With literally seconds remaining Aguero dropped deftly into a pocket of space outside the box, turned adroitly and fed the ball into the feet of Balotelli. The Italian seemed to fall backward in slow motion as he simultaneously controlled and fed the ball gently into the box ahead of the advancing Aguero who was hungry for the return pass.
In a moment of startling clarity and calm amid a raging cacophony of angst and desperation the Argentine allowed the ball to run across his body and the despairing lunge of the last man before fizzing a crisp strike past Kenny at the near post.
He wheeled away in celebration as the stadium erupted in joy and disbelief. Commentators and pundits struggled to cogently articulate their thoughts about what had happened. It was the singular most dramatic end to a season since the inception of the Premier League and a truly fitting way to herald a probable power shift at the top of the English game.
The ‘noisy neighbours’ had trumped United in the cruellest fashion and in the process blown the future of The Premier League wide open.
2) Liverpool 4-3 Newcastle United - 1995-96 Season - Rollercoaster
Considered by many to be THE greatest game in Premier League history. At the time, both sides were pressing United hard for the title and indeed a win for either team would have seen them draw level on points with the league leaders.
Featuring such Premier League luminaries as Robbie Fowler, Stan Collymore, Ian Rush, Les Ferdinand and David Ginola, the game was end-to-end stuff with a remarkable climax which gave us the iconic image of Kevin Keegan slumping forward despairingly in the dug-out as Collymore crashed home a late winner from close range.
Considered by many to be THE greatest game in Premier League history
Fowler scored early on before Ferdinand and the majestic Ginola gave Newcastle the lead. A second from Fowler restored parity in the second half only for Faustino Asprilla to hand the advantage back to Newcastle.
Like two skilled heavyweights matching each other punch for punch, both sides went for the jugular and it was Collymore who equalised late on to set up the thrilling denouement where John Barnes and Ian Rush rolled back the years to combine wonderfully for Collymore to slam home the winner and rock Anfield’s foundations, causing Keegan to almost physically deflate before our very eyes.
3) Tottenham Hotspur 3-5 Manchester United - 2001-02 Season - The Comeback
There have been other comebacks of course, notably Newcastle’s return from the dead in the 2010-11 season in their home fixture against Arsenal. Having gone in 4-0 down at the break they rallied to draw 4-4 courtesy of Cheick Tiote’s spectacular late equaliser and leave Arsene Wenger to lament his side’s lack of steel.
However, for sheer audacity and brilliance, Manchester United’s comeback at White Hart Lane in October 2001 stands tall.
Following an abject first half they trailed to goals from Dean Richards, Les Ferdinand and Christian Ziege and faced both the wrath of their manager and an uphill climb to salvage something tangible from the game.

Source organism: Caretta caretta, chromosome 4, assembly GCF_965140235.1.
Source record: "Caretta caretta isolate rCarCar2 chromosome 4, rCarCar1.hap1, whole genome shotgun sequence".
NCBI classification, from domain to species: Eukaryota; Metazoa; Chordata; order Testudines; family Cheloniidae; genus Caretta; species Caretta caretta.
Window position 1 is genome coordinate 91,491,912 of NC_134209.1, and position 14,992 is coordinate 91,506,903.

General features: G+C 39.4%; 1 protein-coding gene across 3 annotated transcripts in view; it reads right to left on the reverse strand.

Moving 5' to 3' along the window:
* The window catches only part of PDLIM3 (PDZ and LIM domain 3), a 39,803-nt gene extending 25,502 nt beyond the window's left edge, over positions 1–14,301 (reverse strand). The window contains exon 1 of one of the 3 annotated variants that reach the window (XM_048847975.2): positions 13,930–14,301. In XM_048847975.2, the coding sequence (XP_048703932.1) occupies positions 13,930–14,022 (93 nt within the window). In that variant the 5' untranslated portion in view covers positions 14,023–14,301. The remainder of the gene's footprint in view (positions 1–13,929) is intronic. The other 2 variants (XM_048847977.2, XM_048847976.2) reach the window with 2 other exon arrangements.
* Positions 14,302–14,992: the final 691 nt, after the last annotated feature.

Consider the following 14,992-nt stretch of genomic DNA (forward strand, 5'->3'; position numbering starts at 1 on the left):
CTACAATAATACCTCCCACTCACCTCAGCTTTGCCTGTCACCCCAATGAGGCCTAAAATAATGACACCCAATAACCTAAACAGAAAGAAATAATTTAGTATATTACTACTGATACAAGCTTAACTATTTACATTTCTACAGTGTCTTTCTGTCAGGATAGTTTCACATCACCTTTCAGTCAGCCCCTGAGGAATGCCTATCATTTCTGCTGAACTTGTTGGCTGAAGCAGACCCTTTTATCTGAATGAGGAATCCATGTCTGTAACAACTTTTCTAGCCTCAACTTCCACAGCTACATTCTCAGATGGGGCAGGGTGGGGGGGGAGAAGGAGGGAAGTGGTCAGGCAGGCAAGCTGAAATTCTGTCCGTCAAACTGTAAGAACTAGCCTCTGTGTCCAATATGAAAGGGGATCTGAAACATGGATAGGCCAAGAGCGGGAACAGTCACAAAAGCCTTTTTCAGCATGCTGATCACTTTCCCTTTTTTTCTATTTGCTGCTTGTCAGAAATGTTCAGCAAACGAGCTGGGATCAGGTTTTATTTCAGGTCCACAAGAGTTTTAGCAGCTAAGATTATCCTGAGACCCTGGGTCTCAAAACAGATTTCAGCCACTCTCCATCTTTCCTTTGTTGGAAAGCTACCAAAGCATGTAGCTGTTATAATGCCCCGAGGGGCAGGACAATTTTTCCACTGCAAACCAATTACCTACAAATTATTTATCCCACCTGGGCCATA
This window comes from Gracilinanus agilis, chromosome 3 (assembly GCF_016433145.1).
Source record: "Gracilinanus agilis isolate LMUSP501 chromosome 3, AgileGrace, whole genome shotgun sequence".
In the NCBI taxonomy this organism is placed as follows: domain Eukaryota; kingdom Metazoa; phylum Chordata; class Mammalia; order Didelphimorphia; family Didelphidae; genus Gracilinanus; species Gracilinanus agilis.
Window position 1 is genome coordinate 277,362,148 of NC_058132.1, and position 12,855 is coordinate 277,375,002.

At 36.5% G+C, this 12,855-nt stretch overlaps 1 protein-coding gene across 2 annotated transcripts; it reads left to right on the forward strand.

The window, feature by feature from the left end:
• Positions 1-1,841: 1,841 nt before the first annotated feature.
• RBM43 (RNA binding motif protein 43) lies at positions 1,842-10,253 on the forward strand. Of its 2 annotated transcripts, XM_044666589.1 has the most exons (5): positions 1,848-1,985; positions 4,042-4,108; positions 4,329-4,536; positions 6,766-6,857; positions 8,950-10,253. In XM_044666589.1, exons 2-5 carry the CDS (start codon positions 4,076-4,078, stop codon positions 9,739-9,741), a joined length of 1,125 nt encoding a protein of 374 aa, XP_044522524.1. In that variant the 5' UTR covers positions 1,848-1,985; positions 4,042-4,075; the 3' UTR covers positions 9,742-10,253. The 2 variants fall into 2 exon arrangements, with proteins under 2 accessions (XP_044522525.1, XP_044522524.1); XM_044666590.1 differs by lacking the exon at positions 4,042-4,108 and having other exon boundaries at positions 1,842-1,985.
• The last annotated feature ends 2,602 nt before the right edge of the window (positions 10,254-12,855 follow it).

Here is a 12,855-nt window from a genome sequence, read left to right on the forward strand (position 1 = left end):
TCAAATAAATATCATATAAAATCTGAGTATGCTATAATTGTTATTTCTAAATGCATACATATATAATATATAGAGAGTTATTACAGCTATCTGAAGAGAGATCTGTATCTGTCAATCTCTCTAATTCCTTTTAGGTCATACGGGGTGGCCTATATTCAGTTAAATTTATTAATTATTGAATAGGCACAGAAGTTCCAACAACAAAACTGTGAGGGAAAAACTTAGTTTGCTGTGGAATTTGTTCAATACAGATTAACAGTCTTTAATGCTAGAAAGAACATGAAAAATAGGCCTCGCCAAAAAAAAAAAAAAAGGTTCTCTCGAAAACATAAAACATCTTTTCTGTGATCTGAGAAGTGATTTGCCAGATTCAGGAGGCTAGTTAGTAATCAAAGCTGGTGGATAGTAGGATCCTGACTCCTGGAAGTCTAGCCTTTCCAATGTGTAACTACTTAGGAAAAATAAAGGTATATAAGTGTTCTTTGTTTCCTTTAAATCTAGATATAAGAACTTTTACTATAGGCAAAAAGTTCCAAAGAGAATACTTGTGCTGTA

United were without both Roy Keane and Ryan Giggs that day and suffered the further withdrawal of Nicky Butt through injury. However, this led to the introduction of Ole Gunnar Solskjaer, which Sir Alex Ferguson has since stated was pivotal as he carried the attack to Spurs thereafter and provided them with added width and natural forward intent.
The generally maligned Juan Sebastian Veron was instrumental for United centrally along with the ever-excellent Paul Scholes
Shortly after the restart Andy Cole pulled one back for the visitors and initial murmurs of worry rippled quietly around the ground. Just before the hour mark a typically searching corner from David Beckham allowed Laurent Blanc to head home before Ruud van Nistelrooy similarly converted a Mikael Silvestre cross just before 80 minutes. United had dragged themselves back into contention with a magnificent second-half display of verve, panache and desire, no doubt driven by an incandescent Ferguson at the interval.
The generally maligned Juan Sebastian Veron was instrumental for United centrally along with the ever-excellent Paul Scholes; indeed Veron himself notched the fourth to cap an impressive display before Solskjaer delivered for Beckham to finish late on, rubbing salt into Spurs’ wounds and further bolstering United’s fearsome reputation as a team that simply never accepts defeat.
Post-match, Spurs manager Glenn Hoddle was asked what had gone wrong. "Half-time", he replied.
4) Chelsea 2-1 Liverpool - 2002-03 Season - The Billionaire Precursor
This was arguably the biggest game in Chelsea’s history, mainly for reasons not wholly apparent at the time. There was of course the small matter of Champions League qualification, its accompanying bounty and separate benefits, but the sub-plot was one that ushered in a new future for the Blues and changed the landscape of the Premier League as a whole.
Whoever won the game would qualify for the Champions League so both sides knew the stakes. Sami Hyypia gave Liverpool the lead before Marcel Desailly levelled matters.
It triggered the events that led to the eventual takeover by Roman Abramovich
In fairly close succession came a winning goal from Jesper Gronkjaer, a frustratingly inconsistent Danish winger and one of the lesser-known members of Chelsea’s squad over the years. However, the importance of his strike here cannot be underestimated as it triggered the events that led to the eventual takeover by Roman Abramovich and the success that followed thereafter which transformed the club and breathed new life into the Premier League.